Walking Tour Spotlights UH Architecture, History

By Tsutsumi, Cheryl Chee | Honolulu Star - Advertiser, April 2, 2017 | Go to article overview

Walking Tour Spotlights UH Architecture, History


Tsutsumi, Cheryl Chee, Honolulu Star - Advertiser


A two-hour walking tour will cover a mile and more than a century of the University of Hawaii at Manoa's fascinating history. Offered by the American Institute of Architects Honolulu as part of its Architecture Month observance throughout April, the tour will spotlight notable structures and spaces on the university's flagship campus, which is marking its 110th anniversary this year.

VISIT: AIA WALKING TOUR

>> Place: UH Manoa, 2500 Campus Road. Meeting place will be provided when registering.

>> Day: Saturday

>> Time: Tour start times can be reserved between 8 and 10:30 a.m. on a first-come, first-served basis with prepayment.

>> Cost: $15 per person (no refunds will be given but tickets are transferable)

>> Phone: 628-7243. Email: contact@aiahonolulu.org. Website: aiahonolulu.org

>> Notes: Other tour stops are Hemenway Hall, Sinclair Library, Andrews Outdoor Theatre, Campus Center/Warrior Recreation Center, Art Building and McCarthy Mall. Participants should be able to walk a little more than a mile without difficulty. Bring water and snacks and wear comfortable shoes, sunscreen and a hat. Architecture Month events in Honolulu also include open houses at several downtown architecture firms Friday, architectural photography courses on Saturday and April 15, and a film inspired by the theme Our Urban Fabric on April 20.

"Participants will see buildings in a variety of styles," said Purnima McCutcheon, project architect at Group 70 Design and co-chairwoman of the tour committee. "Given time and distance limitations, we will see as many architectural gems on campus as possible."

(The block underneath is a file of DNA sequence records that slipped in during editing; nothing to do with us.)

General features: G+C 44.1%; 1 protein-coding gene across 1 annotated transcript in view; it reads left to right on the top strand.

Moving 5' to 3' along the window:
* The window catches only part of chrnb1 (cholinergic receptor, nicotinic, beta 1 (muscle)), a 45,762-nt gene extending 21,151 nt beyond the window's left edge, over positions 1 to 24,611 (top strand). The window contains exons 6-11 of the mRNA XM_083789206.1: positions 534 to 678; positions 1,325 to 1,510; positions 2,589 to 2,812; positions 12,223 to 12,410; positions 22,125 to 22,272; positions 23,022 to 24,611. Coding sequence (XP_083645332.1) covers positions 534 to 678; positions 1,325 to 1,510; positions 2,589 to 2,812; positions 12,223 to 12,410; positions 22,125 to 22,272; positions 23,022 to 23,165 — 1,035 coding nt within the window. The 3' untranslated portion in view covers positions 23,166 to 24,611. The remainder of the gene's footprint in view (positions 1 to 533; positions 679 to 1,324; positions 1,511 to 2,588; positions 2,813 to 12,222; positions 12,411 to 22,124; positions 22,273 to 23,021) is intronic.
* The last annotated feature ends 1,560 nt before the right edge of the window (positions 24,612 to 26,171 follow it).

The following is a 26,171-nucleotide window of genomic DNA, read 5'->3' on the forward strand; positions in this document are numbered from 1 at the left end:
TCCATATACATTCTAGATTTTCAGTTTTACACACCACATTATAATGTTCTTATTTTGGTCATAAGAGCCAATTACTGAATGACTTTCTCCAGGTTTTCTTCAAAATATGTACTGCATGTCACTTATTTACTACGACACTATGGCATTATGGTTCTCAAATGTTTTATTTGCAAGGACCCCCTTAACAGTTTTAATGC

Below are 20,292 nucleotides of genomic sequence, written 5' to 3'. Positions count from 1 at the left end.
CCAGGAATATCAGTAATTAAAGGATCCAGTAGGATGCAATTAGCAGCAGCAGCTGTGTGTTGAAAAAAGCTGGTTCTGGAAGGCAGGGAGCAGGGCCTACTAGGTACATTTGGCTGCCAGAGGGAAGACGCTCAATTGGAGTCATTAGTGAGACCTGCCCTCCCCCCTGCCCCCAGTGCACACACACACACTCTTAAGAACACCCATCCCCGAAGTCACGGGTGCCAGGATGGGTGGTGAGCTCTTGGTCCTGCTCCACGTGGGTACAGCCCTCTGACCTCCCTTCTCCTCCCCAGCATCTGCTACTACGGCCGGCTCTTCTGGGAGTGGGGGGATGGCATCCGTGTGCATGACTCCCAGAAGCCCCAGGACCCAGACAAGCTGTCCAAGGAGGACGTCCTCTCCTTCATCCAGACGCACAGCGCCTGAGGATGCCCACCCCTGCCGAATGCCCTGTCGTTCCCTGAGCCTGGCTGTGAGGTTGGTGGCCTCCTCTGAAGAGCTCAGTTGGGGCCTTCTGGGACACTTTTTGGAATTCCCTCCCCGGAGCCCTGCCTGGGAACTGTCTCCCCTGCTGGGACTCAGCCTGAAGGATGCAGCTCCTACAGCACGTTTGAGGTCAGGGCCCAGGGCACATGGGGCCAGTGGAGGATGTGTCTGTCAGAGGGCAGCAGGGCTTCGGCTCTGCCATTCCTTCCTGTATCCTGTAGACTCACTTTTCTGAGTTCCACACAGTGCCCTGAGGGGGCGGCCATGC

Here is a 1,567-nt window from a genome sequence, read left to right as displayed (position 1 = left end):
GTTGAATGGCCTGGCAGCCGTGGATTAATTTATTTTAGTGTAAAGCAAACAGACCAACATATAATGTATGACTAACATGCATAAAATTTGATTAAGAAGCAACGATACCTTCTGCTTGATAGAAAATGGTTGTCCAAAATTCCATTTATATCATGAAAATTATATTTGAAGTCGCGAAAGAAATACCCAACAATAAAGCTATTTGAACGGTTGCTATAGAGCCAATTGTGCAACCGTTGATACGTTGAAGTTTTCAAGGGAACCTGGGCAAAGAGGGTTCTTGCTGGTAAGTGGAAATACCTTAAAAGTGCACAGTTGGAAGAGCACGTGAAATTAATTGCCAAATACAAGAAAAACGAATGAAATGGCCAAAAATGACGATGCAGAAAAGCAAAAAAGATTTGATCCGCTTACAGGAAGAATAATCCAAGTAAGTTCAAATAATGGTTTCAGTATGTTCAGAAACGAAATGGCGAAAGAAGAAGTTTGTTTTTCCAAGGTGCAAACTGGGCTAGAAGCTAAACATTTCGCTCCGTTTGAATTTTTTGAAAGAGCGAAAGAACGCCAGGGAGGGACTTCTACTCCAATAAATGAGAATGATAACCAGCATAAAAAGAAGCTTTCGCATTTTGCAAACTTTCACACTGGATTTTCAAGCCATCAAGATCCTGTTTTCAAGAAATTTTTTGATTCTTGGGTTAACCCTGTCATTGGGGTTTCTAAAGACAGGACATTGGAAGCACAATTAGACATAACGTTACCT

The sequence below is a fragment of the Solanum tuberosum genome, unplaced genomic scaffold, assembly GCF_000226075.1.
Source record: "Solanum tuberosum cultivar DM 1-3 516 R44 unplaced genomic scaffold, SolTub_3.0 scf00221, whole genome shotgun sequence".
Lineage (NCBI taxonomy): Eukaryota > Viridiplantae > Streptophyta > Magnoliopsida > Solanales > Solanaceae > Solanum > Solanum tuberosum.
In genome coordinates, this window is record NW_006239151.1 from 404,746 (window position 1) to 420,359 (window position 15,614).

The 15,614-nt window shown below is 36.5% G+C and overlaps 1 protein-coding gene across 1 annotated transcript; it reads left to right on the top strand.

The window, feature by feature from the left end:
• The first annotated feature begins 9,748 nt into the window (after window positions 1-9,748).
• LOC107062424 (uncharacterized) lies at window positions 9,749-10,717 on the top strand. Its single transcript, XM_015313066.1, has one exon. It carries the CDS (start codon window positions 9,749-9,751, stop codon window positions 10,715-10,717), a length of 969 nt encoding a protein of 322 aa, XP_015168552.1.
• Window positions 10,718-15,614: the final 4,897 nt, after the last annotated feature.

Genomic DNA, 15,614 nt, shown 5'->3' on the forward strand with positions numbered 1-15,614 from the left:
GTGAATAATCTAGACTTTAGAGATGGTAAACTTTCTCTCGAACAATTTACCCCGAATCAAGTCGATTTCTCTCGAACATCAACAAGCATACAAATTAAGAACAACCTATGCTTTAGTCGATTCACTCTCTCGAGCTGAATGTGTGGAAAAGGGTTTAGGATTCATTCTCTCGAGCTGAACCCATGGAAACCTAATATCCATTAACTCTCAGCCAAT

Here are highlights.

Hawaii Hall

Built: 1912

Design architect: Clinton Ripley; preliminary drawings were created in 1909 by John Mason Young, a professor of engineering

Style: Neoclassical

McCutcheon: "The Neoclassical style was popular in America from the mid-19th century to early 20th century. The buildings in this style are simple, elegant, rule-bound, symmetrical and typically massive and awe-inspiring, often with free-standing columns. Neoclassical is essentially the revival of classical Greek and Roman architecture and first emerged as a reaction to the excessive ornamentation of the Baroque and Rococo styles that preceded it."

Significance: Hawaii Hall was the first permanent building on campus and the first building in the Quadrangle (now known simply as the Quad), which includes five other Neoclassical buildings constructed between 1922 and 1995. Originally the hub of campus activities, Hawaii Hall housed classrooms, administrative offices, the library, an art studio, an animal husbandry laboratory and an athletic locker room.

Bachman Hall

Built: 1949

Design architect: Vladimir Ossipoff

Style: Hawaiian Modern

McCutcheon: "This unpretentious two-story building is almost 70 years old, yet it still feels fresh and relevant today. It addresses functional needs while harvesting breezes, offering protection from the sun and rain, and honoring the cultural context; for example, there's a stone ahu, or Hawaiian shrine, in the center of the courtyard. I love the sophisticated anthropometric sensitivity that Ossipoff displays in breaking up the courtyard from larger to smaller spaces and providing access to it through ground-floor walkways and two-story loggias. This prompts visitors to slow down and take a few minutes for introspection and to experience the spirituality of the place. …

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